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Elderly Deaths Due to Ground-Level Falls

Chisholm, Karen M. MD, PhD*; Harruff, Richard C. MD, PhD

The American Journal of Forensic Medicine and Pathology: December 2010 - Volume 31 - Issue 4 - p 350-354
doi: 10.1097/PAF.0b013e3181f69c87
Original Articles

This study analyzed 237 fatal ground-level falls occurring in decedents aged 65 years or older reported to the Seattle-King County Medical Examiner's Office during the year 2007. Head injuries accounted for 109 (46%) of the deaths, and nonhead injuries accounted for 128 (54%) of the deaths. Falls occurred in similar locations in both groups. Compared with those of nonhead injuries, decedents of head injuries were younger (82 vs 87.5 years), were more often male (58% vs 45%), died sooner after their injury (9 days vs 23 days), and were more likely treated with anticoagulants, especially warfarin (48% vs 16%). Subdural hematoma was the most common specific traumatic lesion, occurring in 86% of the decedents of head injury; skull fractures occurred in 13%. Decedents of head injury who were treated with anticoagulants, on average, sustained less severe head injury than those who were not treated with anticoagulants.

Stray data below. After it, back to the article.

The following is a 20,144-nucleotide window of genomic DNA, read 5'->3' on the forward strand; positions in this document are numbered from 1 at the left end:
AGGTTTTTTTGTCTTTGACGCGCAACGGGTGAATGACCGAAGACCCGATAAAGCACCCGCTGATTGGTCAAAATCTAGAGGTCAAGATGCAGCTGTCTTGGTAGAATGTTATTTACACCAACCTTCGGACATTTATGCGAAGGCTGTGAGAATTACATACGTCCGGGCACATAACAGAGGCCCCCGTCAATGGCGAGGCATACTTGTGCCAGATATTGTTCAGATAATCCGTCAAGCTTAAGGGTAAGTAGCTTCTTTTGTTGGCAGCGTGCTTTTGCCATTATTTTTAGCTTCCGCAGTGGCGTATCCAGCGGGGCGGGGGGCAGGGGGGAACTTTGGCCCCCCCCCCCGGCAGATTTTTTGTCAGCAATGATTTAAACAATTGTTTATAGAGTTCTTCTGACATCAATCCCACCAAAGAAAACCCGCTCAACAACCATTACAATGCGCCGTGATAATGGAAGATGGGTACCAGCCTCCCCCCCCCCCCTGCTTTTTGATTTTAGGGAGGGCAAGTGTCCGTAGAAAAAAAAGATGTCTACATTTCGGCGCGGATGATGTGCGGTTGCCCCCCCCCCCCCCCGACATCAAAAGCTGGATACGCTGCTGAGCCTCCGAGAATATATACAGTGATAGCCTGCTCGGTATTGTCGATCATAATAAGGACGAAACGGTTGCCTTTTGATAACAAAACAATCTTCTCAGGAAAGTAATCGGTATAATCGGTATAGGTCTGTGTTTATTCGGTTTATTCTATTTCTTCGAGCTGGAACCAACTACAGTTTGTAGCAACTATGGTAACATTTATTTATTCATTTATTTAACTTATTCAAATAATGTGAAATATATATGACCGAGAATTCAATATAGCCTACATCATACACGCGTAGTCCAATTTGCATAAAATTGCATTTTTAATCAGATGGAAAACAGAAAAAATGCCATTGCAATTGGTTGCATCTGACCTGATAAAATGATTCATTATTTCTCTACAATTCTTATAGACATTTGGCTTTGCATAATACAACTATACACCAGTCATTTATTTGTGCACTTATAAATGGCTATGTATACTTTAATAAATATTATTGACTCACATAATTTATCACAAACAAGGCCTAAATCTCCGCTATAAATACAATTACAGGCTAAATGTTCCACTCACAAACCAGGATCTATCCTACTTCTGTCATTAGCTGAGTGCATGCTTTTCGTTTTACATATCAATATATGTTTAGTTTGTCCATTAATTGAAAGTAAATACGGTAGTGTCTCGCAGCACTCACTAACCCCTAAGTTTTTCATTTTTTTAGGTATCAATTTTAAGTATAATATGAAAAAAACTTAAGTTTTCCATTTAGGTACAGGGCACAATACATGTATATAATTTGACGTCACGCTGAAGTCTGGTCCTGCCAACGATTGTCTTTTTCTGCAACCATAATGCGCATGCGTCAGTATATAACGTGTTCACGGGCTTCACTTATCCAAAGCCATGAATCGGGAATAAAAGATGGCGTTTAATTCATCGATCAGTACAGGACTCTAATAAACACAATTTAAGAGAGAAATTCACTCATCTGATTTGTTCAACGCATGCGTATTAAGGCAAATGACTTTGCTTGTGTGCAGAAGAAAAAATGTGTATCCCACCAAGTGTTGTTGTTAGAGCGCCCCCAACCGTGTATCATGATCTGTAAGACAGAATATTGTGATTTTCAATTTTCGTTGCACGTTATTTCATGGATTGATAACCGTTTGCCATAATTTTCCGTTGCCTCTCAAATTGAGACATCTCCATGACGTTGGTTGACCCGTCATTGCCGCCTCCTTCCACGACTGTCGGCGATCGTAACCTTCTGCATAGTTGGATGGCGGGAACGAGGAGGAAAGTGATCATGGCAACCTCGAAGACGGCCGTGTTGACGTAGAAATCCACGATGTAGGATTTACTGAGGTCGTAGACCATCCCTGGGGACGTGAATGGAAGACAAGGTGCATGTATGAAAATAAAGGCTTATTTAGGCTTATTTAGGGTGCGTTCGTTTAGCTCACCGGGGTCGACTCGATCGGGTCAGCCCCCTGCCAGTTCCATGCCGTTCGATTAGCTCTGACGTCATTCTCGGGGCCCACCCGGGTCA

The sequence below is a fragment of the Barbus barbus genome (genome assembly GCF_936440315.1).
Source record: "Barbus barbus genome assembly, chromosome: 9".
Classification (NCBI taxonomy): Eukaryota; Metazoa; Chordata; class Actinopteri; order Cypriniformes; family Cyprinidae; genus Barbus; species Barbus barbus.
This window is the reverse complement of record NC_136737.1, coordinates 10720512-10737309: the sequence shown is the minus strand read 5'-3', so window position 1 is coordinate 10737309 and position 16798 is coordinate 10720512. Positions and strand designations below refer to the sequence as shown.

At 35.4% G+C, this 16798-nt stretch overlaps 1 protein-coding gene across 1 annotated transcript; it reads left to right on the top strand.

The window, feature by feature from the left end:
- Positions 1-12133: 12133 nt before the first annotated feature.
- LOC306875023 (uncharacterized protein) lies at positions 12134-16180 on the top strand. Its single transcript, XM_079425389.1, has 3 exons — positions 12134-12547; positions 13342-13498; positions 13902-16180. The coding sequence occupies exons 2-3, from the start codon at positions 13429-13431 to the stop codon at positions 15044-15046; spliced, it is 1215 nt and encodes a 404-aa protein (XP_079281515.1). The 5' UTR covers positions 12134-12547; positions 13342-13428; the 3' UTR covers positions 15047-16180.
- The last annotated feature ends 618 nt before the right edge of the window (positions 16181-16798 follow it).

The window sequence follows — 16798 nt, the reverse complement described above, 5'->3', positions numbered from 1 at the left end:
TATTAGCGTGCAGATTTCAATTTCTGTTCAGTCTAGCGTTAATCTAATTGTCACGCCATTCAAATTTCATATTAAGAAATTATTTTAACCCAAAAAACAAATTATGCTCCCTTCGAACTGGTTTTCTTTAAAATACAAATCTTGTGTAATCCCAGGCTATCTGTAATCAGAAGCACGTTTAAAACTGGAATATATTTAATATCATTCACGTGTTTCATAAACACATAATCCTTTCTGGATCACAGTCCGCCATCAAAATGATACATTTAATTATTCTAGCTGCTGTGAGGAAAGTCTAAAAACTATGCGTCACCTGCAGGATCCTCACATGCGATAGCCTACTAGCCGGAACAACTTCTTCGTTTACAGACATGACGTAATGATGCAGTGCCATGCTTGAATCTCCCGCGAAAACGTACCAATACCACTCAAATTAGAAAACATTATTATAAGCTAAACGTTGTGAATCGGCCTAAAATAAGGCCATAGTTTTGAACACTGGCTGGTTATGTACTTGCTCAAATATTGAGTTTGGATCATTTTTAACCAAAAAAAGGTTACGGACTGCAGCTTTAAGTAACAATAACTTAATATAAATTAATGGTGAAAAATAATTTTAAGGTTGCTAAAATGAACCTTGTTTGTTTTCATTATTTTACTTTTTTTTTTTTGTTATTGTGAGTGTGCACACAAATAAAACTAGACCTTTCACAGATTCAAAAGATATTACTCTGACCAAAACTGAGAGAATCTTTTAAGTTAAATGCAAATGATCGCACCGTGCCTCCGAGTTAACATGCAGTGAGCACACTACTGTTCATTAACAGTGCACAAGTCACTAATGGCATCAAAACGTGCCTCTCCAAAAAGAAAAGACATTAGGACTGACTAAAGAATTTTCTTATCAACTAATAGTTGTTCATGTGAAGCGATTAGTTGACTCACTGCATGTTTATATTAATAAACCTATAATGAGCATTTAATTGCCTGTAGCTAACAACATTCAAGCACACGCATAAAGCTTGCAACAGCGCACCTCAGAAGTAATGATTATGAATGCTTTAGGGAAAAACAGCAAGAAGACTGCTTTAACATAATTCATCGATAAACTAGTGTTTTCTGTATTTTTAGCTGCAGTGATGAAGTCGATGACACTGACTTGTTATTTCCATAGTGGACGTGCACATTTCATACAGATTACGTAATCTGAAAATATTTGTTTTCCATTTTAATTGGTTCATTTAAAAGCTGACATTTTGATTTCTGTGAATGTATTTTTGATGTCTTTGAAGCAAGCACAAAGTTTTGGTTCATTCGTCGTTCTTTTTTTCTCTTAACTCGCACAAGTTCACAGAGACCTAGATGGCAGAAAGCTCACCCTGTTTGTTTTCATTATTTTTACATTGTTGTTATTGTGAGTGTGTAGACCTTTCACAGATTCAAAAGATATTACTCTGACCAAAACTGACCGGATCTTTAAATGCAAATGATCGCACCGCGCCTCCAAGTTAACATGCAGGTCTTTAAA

From the Departments of *Pathology, and Medicine, Division of Medical Genetics, University of Washington; and †King County Medical Examiner's Office, Public Health-Seattle and King County, Seattle, WA.

Manuscript received September 3, 2008; accepted October 14, 2008.

K.M.C. was supported by grant F30 ES13069 from the National Institute of Environmental Health Sciences, National Institutes of Health, Research Triangle Park, NC, through the Division of Medical Genetics, Department of Medicine, University of Washington. K.M.C. was also a recipient of the Medical Scientist Training Program grant NIGMS GM07266, through the Department of Pathology, University of Washington.

The contents of this article are solely the responsibility of the authors and do not necessarily represent the official views of the National Institutes of Health or other funding agencies.

Reprints: Richard C. Harruff, MD, PhD, Department of Pathology, Stanford University Medical Center, Palo Alto, CA, 94305. E-mail:

© 2010 Lippincott Williams & Wilkins, Inc.